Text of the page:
• Slipper pattern with toe area large enough to accommodate embroidery design. Read the recommendations in the Important Notes section below and refer to your selected pattern for fabric and notions.
  • Brother FREE Design of the Month. See below:

Important Notes Before You Begin

Basic steps for making the slippers:

  • Create oversized pieces of quilted fabric.
  • Outline the area for the main slipper pattern and embroider a monogram in the toe area.
  • Cut out and construct a pair of slippers.

There are a variety of options for creating fabric sections for these slippers:
Technique used for this sample: Use My Design Center to create large sections of stipple quilted fabric. The featured machine in this project is the Brother XP1 Luminaire with the 10 5/8” X 16” hoop, used for making stipple quilted fabric. Complete instructions are shown below for using this method on the Luminaire. Additional Brother models include the My Design Center option so you can follow the same general instructions for creating stipple quilted fabric. The Brother PE-Design 11 software program also includes options for creating stipple quilted fabric using decorative fill patterns.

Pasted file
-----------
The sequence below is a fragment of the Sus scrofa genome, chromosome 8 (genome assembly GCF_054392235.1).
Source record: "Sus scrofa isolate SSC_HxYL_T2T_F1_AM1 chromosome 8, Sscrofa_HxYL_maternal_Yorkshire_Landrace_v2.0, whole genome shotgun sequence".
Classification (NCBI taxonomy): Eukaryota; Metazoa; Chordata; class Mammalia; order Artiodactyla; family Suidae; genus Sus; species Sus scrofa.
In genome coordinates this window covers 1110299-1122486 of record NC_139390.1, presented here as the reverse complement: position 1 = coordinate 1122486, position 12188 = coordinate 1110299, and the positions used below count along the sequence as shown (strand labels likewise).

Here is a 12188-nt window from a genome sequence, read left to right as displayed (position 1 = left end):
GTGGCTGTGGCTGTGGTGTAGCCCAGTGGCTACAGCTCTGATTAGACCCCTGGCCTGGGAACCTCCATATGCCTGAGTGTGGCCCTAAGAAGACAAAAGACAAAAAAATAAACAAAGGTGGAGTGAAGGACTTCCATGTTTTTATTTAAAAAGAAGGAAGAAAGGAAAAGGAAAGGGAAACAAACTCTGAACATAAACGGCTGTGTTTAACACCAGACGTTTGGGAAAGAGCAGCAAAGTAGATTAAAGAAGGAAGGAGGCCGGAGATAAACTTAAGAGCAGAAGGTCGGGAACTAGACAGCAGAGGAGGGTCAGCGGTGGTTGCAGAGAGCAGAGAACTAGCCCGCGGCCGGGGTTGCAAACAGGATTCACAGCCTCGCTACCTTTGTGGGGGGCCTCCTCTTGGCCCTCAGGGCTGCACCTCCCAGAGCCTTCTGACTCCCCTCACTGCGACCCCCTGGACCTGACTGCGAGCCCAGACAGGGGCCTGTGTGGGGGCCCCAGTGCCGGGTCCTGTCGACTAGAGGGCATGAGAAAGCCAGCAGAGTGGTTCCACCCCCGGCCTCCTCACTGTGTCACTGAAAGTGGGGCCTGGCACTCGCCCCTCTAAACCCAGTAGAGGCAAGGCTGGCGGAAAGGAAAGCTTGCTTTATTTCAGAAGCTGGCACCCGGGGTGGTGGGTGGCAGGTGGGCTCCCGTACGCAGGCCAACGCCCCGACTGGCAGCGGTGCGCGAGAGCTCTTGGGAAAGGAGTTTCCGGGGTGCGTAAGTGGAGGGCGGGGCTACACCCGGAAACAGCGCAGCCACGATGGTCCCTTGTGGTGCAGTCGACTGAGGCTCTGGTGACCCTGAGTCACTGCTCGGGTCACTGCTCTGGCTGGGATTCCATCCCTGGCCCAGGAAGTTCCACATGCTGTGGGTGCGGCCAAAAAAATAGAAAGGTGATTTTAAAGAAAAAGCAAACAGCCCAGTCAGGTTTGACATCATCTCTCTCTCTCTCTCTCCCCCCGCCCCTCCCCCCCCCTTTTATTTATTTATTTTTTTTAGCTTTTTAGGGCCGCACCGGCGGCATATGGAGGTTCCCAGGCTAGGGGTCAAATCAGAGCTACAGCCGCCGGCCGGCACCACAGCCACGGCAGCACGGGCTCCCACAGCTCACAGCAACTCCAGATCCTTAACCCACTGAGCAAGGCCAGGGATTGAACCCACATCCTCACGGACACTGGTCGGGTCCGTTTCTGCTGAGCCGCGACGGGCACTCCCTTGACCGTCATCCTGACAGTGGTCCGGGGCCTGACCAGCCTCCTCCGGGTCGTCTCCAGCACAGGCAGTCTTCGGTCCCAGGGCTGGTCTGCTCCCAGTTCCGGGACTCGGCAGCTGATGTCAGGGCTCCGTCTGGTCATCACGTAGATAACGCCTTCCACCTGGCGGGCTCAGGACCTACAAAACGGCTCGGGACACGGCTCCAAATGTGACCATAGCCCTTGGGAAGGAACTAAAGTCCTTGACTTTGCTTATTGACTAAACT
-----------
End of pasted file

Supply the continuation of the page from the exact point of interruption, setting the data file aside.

Note: Depending on the size of your largest hoop, and your slipper pattern pieces, you may need to re-hoop to create larger sections of quilted fabric.
Purchase single faced pre-quilted fabric, pre-quilt your own fabric with free motion techniques, or pre-quilt fabric with straight stitches.
Skip the quilting and simply fuse thin craft fleece to the slipper pieces.

Decide on materials for main slipper piece, insole, bottom sole, and filler for quilting:
The pattern I selected included many options and ideas for materials. Note that the thickness of your filler for quilting can slightly affect the size of the finished slippers.
I chose thin fusible craft fleece, fusing it to the fabric used for my main slipper piece and insole prior to quilting. I also fused a layer to my lining piece.
For the bottom sole I opted for anti-skid gripper fabric.

Gather all your supplies and review these instructions as well as your pattern instructions before cutting pieces: